The Lyric Opera Presents Peter Sellars' Hercules

Handel Music Drama Revamped for the 21st Century

By: - Mar 21, 2011

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by George Frideric Handel
Libretto by Thomas Broughton
Stage Direction  Peter Sellars
Conducted by Harry Bicket
March 19, 2011

Cast in order of appearance

Lichas   David Daniels
Dejanira   Alice Coote
Hyllus   Richard Croft
Iole   Lucy Crowe
Hercules   Eric Owens

Set Designer George Tsypin
Costume Designer   Dunya Ramicova
Lighting DEsigner    James F. Ingalls
Chorus Master   Donald Nally

Hercules, Handel's musical drama, which has in the past decade been transformed to full opera by Luc Bondy and now directed by Peter Sellars at the Lyric, is a gorgeous piece of music with themes of unsual power and aptness for our times.  Some have encouraged the President to attend a performance at his local opera house in Chicago, and he would surely have a thrilling evening.  Of all of the problems confronting our country now, and Sellars certainly sees us in the bleakest of frames, returning war veterans who are unable to adjust to the domestic lives they left behind are of particularly compassionate concern to both President Obama and his wife Michelle.  

In the Sellars' take on the opera, Dejanira, sung by the magnificent British mezzo soprano Alice Coote, is at home waiting for the return of her husband, Hercules, who has stayed away for an unusually long time. The first news from an oracle is that Hercules has died. But then a mesenger arrives to confirm that he in fact lives and is on his way home, triumphant.

The text which refers to constellations in their spinning paths is visually translated into a backdrop of stars and comets.  These change with the changing mood of the piece:the shadow and light of joy and pain, loss and recovery, despair and hope. The chorus spins with the good news about Hercules, but Dejanira's melancholy returns with a characteristic Greek anxiey over the cost of her husband's victories and particularly his victims.

In the Lyric production, these victiims are embodied in Iola, a slave who Hercules has brought home with him to both torture and enjoy sexually.  Wearing orange prisoner's garb we associatie with Abu Ghraib, and with  her face covered by a black hood, Iole sings her first aria, one of Handel's most emotionally draining. She sings of the murder of her father by Hercules and of the crimson blood. Even though she is masked, we know a star is born. Lucy Crowe's cool, bright, delightful sound rang though the house all evening, and she entranced. That she got all her de capos meant that the production was weighted in her favor, but hers is a voice it would be difficult to resist displaying.

Broken columns circle the stage, rising above shards of rock and boulders, which change color with the sky. The costumes are contemporary. Soldiers wear the familiar US Army uniform.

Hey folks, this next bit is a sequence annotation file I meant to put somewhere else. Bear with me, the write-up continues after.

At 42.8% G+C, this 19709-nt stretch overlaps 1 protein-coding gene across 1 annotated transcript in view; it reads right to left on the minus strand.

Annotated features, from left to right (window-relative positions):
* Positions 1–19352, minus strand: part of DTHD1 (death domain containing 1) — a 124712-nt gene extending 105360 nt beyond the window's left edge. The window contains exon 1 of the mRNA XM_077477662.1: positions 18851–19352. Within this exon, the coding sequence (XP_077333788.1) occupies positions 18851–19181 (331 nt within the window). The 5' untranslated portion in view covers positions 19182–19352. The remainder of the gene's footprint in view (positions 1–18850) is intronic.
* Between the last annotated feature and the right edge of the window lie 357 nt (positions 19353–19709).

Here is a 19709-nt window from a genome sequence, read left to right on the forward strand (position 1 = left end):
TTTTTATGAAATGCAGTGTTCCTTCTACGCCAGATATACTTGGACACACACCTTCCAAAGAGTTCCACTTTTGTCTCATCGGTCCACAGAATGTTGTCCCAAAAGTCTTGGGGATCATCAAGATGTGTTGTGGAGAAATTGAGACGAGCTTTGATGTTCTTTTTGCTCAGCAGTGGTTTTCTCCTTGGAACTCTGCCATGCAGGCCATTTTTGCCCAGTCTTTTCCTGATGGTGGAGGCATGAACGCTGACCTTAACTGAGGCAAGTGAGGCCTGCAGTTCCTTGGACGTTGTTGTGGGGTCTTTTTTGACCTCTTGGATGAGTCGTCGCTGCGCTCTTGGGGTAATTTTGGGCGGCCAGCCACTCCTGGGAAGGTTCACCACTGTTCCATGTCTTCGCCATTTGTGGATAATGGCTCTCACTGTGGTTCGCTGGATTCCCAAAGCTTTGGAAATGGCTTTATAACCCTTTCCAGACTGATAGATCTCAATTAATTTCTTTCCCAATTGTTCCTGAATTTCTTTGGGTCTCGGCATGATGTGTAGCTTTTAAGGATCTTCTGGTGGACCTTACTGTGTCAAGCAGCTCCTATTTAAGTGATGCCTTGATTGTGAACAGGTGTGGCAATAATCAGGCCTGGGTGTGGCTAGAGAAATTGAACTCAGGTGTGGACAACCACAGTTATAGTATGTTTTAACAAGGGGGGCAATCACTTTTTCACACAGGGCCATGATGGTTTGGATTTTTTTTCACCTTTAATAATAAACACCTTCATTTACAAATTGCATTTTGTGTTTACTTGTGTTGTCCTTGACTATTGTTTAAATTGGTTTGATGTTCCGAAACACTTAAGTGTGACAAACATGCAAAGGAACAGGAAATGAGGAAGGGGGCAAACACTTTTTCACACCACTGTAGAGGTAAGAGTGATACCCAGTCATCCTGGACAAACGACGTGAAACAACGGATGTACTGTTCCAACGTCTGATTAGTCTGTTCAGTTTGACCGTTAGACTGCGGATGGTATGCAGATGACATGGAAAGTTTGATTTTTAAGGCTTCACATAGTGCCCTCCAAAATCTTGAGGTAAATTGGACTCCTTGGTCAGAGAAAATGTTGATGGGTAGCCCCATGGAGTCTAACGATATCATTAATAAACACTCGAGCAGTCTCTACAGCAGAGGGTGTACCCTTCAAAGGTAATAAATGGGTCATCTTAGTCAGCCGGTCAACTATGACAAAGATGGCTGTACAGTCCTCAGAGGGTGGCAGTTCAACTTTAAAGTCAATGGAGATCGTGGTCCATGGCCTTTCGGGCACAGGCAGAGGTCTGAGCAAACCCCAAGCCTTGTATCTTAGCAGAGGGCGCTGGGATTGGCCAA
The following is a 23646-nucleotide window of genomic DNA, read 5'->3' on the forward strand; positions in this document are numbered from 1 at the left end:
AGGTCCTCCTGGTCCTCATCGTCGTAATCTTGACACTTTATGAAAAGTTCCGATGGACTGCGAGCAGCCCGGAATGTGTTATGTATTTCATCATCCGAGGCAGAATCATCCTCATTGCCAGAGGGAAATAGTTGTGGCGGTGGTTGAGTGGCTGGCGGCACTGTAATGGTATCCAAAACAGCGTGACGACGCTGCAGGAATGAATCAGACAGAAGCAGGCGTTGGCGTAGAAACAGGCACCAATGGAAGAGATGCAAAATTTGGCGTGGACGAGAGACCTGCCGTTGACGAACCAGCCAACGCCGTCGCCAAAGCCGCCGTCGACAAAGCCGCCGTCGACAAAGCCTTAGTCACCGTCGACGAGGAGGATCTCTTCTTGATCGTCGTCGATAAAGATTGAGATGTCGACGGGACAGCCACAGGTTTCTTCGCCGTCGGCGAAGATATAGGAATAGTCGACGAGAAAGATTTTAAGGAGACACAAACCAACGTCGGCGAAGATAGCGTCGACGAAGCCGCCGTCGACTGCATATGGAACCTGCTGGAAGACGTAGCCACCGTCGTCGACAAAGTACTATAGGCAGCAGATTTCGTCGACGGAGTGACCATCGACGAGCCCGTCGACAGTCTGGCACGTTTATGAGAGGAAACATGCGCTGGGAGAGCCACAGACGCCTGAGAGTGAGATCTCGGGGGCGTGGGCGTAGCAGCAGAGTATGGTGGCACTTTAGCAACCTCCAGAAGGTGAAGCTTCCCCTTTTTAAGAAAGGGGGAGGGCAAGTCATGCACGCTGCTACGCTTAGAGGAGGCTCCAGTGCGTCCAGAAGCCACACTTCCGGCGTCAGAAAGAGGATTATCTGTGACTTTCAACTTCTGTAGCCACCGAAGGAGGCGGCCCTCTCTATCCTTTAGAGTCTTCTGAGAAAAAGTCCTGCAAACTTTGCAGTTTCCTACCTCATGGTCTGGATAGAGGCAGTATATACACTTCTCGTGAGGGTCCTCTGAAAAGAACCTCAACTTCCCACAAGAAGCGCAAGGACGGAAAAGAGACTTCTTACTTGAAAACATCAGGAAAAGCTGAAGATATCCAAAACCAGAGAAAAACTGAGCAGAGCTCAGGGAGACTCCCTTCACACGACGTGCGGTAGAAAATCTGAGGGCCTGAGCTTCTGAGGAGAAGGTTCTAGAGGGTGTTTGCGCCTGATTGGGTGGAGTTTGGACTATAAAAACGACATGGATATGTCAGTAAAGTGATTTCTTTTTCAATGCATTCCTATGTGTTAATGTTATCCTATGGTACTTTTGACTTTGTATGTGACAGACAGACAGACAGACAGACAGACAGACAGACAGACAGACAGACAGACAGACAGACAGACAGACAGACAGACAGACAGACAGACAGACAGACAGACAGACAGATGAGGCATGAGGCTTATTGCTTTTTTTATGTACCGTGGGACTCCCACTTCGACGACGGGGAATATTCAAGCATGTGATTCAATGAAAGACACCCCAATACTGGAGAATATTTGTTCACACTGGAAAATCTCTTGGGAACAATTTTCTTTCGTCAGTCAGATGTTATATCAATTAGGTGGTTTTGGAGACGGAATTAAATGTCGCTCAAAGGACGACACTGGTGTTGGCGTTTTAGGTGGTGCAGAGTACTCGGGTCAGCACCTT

Peter Sellars, the preeminent American opera director, brilliantly takes art created in another time and makes it live in ours. His method most often is to transfer the action to our times.  In this Hercules, when the stars in the sky turn red, we have, for what seemed liked at least five minutes, bright red light spotlighted on us the audience.  We are complicitous, but still perhaps capable of being effectively engaged in the actions and passions of our times.  That this is done with singers of such hgih calibre does help us, if not to understand, to at least feel the issues viscerally.

Richard Croft, suffering from a cold announced pre-performance, but soldiering on, is a superb Handelian tenor. As Hyllus, his romantic attachment to Iole is touchingly heightened in the Sellars interpretation.  Eric Owens, who we have so often praised in Ligeti, Wagner, John Adams and Mendelssohn's Elijah,  is a muscular and often terrifying Hercules. Although he has not yet mastered the baroque style, which given his track record he surely will sooner rather than later, he cuts a mighty warrior.   He will be in Tanglewood for Beethoven's Ninth this summer.

David Daniels, the counter tenor who sings Lichas, often comforts Dejanira and serves also as family counsellor. The beauty of his voice has understandably focused interest on this fach again.  

The depth of talent in the Lyric production is remarkable, even by the company's high standards.  Harry Bicket, a baroque specialist, conducted a sprightly orchestra.  The chorus, always special at the Lyric, performed a large role with great aplomb.  During one part, men and women sang as couples, (and a man with a man,  and a man alone).  This mixed the voices in a texture to which we're not accostumed, and its effect was not only unusual, but lovely.  Assigned hand gestures did not work as well, however.  

Joyce Di Donato singing Dejanira in Luc Bondy's Hercules, goes mad and kills herself.  Sellars, in a pre-concert lecture, explained that he needed a more hopeful ending, one inspired by the Enlightenment and even Thomas Jefferson.  I have the sad sense that an awful suicide is still the way to get most people to sit up and attend our homecoming heros.   Policy on purple hearts has recently changed to include men and women who have been brain damaged in war.  Sellars makes you think about these important issues in the context of some of the most beautiful music ever written.

At the Lyric Opera through March 21.  Ticket information at